In the gaze of the other

"My mistress' eyes are nothing…"

Guest Post: Telling Everyone

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credit:  http://f1.bcbits.com

The week after my husband told me he thought he was in love with someone else, I emailed a
group of close girlfriends with the news. My words must have been hysterical because the very next
night they stopped their busy-lives-kids-husbands-making-dinner-supervising-homework and told me to
meet them at a local café, which I did, where we sat and drank tea and I wept and wept and wept. And
they listened.

After that night, I decided that I simply had to tell people. Everyone. Anyone. My friends, my
family, his family, a few co-workers, the woman in front of me at the supermarket, the moms of my
daughter’s peers. I remember thinking that if I tell enough people, it won’t hurt so much. If I tell enough
people, no one will blame me. If I tell enough people, they will nod knowingly when we get divorced (or
when I kick him out, which I inevitably did, in my rage. He came back though. That’s for another blog
post).

And soon, hearing the news, friends and family began to react in ways that told me more about
them than about me and this infidelity experience. My closest girlfriends started to call, phoning to tell
me they love me, they are here for me, an invisible army out beyond the house where I can’t see them,
rows and rows of people who support me unconditionally, waiting there to hold me in my arms if I
needed holding or walk with me to happiness when I was ready to walk. My mom, in an atypical
expression of outward emotion, told me she would be there for whether we got divorced or stayed
married. A few friends, both male and female, told me they’d happily get in line to kill, maim, or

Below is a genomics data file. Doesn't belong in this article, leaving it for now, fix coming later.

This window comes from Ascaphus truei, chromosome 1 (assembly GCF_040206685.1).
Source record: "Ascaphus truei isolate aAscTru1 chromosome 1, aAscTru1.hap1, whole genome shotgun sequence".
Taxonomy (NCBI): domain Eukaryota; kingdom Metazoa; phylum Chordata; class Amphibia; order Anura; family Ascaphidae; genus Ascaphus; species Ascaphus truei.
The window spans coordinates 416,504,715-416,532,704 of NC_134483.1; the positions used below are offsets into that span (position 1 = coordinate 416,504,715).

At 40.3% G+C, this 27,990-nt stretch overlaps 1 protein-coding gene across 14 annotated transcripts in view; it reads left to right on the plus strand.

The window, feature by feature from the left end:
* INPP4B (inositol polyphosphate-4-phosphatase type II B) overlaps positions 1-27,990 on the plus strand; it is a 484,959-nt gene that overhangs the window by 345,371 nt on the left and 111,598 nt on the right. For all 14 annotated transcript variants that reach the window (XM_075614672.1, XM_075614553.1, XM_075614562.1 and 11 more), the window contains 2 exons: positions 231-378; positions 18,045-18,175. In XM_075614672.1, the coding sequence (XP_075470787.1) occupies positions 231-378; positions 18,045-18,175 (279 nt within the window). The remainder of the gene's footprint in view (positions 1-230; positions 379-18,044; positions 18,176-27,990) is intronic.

strangle my husband (one of them sounded uncomfortably serious). A couple of girlfriends admitted
they were so angry
with him that they didn’t know how they were going to work through that (they are
still struggling, I think, because their manner is different around him now). One friend never mentioned
it, not for the entire five months of the affair nor the following two years of marriage recovery; to this
date she does not bring it up or ask me how I am.

I know that my story, and my telling everyone so openly and forcefully, was terrifying to many
of our friends. “If this could happen to her, could it happen to me?” went the unstated refrain. “Would
my husband do this? Is he capable of such a choice?” No one ever spoke those words but I knew they
were there. My experience was a threat, something “other” that loomed on the edge of our nice middle
class world.

And yet. While this support was so beautiful, so unwavering, and so key to my eventual survival,
there was something missing. No one said, “Hey I’ve been there.” No one ventured, “My sister has been
through this.” I felt as if I was the only human on earth whose husband had betrayed her. Of course I’d
heard about infidelity in movies and books, with celebrities and politicians but I did not know
anyone else like me who had been through it. Anyone else like me: educated semi-suburban wife and
mom, married 20+ years, seemingly happy (though the marriage bore cracks) and basically successful.
Feeling so uniquely marked in this way was like a scarlet “I” (for infidelity) worn, invisibly, on my
forehead for an entire year. It was only later, once we began to rebuild our relationship and I started
sharing with people too about that effort, that three girlfriends came to me with their own infidelity
stories. Suddenly I was not alone.

Cross-posted on http://betrayedwivesclub.blogspot.com/, http://counselingwithcaroline.com/blog/, and
http://eldamlopez.com/category/blog/

Laura S.
Executive Director
Infidelity Counseling Network
www.infidelitycounselingnetwork.org 

3 thoughts on “Guest Post: Telling Everyone

  1. There is always comfort in commiseration, empathy and sympathy to some degree, but the pain of betrayal reminded me at least that we are essentially “alone in the house of the heart.” That does not mean we cannot be helped and comforted by others’ support eventually. Ultimately, however, some pain is so deep that the outside world disappears momentarily while you bear it, like trying to get your wind back after being knocked to the ground by a mack truck soccer player on the field. No standing spectators telling you to breathe are going to get you your breath back. Eventually, your diaphragm stops spasming and your will to breathe has brought you back past crisis point.

  2. Gaze, your reply here is so beautifully eloquent and poignant, it says so much.

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